Feds Deny DVD Copying Exemption30 Oct, 2012 By: Chris Tribbey
The United States Copyright Office has struck down a proposed exemption to copyright protection for DVDs, an exemption which would have let DVD owners legally rip their content for use on devices without disc drives.
The federal Register of Copyrights concluded that public advocacy group Public Knowledge and others “failed to establish that the prohibition on circumvention is imposing an adverse impact on non-infringing uses.”
Public Knowledge had argued that DVD owners should be allowed to circumvent the format’s Content Scrambling System (CSS) for the purpose of “space shifting” that content to other devices, especially since many new consumer electronics devices, especially tablets, lack a DVD drive.
“While copyright owners are taking tentative steps to link motion pictures purchased on DVD to digital versions playable on new devices [UltraViolet and other digital copy initiatives], there is no indication that this program — if successful and sustainable — would apply retroactively to the millions of DVDs already lawfully owned by consumers and purchased when DVD was the only format available to them,” Public Knowledge argued.
But the copyright office ruled that there was no legal basis for the exemption, and doing away with DVD copy protection could open the door to more online piracy. It’s a ruling that’s been echoed since 2003, when the copyright office ruled “to deny copyright owners the ability to limit the device on which a particular digital work will be rendered necessarily forecloses the most useful protections afforded to them by the [Digital Millennium Copyright Act, or DMCA].”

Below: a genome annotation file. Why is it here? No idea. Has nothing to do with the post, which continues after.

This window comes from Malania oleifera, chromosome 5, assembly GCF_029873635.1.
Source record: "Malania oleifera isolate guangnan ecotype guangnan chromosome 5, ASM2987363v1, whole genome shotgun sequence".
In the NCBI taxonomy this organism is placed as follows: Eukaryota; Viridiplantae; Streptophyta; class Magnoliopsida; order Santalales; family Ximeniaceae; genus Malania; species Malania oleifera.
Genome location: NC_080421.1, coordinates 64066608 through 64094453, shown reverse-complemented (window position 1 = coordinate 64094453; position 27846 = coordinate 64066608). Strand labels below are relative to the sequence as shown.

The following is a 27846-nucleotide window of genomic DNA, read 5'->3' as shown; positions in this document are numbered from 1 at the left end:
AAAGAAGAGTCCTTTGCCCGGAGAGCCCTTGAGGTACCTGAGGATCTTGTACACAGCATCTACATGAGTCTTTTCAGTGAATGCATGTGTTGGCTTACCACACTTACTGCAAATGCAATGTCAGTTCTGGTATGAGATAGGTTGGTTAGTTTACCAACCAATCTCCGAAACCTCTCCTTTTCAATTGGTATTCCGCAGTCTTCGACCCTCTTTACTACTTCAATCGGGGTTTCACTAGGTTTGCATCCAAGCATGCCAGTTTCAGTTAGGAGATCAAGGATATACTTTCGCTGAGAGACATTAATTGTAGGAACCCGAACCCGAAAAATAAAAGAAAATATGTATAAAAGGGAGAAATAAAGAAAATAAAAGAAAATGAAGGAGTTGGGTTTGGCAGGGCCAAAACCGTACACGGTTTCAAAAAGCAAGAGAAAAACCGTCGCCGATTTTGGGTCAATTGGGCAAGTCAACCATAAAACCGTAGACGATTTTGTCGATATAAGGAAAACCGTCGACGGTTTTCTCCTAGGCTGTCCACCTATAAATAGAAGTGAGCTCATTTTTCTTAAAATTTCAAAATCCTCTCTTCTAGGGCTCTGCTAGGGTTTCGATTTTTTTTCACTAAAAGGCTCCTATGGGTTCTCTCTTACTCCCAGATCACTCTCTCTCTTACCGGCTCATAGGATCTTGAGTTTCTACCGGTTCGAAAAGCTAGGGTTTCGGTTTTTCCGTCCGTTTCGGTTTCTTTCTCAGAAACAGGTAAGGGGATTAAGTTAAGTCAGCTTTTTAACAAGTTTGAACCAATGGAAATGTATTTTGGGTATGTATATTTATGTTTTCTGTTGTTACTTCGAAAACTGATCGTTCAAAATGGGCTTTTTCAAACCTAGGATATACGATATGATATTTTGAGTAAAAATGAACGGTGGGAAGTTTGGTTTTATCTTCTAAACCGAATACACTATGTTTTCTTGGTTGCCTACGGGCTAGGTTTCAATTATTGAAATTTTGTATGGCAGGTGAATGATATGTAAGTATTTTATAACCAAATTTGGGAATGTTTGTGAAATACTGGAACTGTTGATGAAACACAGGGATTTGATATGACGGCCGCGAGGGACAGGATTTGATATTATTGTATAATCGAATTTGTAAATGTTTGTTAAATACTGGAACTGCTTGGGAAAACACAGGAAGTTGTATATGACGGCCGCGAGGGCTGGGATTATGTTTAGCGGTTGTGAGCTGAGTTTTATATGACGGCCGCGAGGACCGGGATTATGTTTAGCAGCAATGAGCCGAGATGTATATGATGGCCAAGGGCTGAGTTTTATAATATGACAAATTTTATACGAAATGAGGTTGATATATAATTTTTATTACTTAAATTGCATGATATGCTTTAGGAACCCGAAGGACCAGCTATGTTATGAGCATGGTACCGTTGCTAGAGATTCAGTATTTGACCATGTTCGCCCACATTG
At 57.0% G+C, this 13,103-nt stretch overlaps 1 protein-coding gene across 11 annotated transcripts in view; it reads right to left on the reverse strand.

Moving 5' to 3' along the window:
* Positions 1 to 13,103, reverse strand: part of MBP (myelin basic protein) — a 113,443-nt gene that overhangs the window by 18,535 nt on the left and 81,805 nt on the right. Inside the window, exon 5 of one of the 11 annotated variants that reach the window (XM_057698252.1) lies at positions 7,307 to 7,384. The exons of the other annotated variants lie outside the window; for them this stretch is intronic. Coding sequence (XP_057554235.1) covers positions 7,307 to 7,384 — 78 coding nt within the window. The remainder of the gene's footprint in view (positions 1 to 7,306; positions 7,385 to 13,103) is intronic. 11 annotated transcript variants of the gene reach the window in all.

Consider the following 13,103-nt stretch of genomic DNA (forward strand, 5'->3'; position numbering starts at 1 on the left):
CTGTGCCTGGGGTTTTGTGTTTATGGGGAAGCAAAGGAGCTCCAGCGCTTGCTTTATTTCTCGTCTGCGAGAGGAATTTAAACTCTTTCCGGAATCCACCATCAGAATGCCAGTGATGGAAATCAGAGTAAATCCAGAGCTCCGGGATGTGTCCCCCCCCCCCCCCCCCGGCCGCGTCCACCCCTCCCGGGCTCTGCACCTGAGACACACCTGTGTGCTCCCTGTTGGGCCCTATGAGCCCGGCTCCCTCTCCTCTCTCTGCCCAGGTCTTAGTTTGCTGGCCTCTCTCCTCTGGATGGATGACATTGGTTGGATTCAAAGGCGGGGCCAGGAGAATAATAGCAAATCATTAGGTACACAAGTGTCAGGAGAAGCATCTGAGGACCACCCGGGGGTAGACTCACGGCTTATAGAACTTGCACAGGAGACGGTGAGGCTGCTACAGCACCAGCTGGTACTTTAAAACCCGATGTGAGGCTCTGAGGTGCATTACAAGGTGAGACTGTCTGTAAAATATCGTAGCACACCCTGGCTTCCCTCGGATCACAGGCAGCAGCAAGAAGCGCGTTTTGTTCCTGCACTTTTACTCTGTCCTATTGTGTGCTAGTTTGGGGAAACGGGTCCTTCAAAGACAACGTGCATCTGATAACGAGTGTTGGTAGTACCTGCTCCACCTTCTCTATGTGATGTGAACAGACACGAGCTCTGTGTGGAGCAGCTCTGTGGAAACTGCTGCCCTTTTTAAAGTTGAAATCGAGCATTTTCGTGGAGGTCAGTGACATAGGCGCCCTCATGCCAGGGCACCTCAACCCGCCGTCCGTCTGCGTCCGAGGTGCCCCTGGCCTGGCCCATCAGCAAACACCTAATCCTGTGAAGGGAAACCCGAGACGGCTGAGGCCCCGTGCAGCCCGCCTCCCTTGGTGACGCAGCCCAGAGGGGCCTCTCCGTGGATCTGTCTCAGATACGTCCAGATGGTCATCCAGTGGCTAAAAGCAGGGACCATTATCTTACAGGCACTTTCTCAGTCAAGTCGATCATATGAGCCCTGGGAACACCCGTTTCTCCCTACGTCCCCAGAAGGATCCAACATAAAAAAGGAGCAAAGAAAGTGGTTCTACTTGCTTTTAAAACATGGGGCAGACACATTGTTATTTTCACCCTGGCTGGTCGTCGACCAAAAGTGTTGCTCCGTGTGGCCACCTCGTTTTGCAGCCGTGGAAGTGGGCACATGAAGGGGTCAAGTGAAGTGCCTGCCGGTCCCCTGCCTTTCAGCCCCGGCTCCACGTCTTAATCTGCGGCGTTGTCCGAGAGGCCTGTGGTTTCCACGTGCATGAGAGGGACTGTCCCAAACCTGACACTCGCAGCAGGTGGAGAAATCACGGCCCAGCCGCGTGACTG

The DVD Copy Control Association (DVD CCA), arguing against the proposed exemption, noted that today’s tablets and laptops built without disc drives still have the ability to connect to a DVD drive via peripherals. The DVD CCA also noted that when consumers buy a physical DVD, they’ve purchased the rights to play that content on a DVD player only.
“DVD CCA alleges that the proposed exemption would harm the market for works distributed in the DVD medium as well as that for works offered in other digital media, explaining that the proposed exemption would displace sales from existing and forthcoming digital offerings that the DMCA was meant to encourage and create ‘public confusion’ as to what is permitted activity,” the ruling reads.
If the exemption had been approved, DVD copying software that’s been previously deemed illegal — including RealNetwork’s ill-fated RealDVD copying software, struck down in court in 2009 — could have been allowed for widespread commercial use.
Comparing someone burning CD content to digital devices, Public Knowledge’s Michael Weinberg said in his reaction to the ruling that it was “ridiculous that such activity is illegal.”
In a blog post Weinberg noted that lawyers for the Recording Industry Association of America and the Motion Picture Association of America have voiced in favor of “space shifting” content, as have studio executives and members of Congress.
“If all of this, combined with the fact that all major media management software comes with space-shifting technology built into it out of the box, is not enough for the Register of Copyrights and the Librarian of Congress, then it is time to for Congress to step up,” he wrote.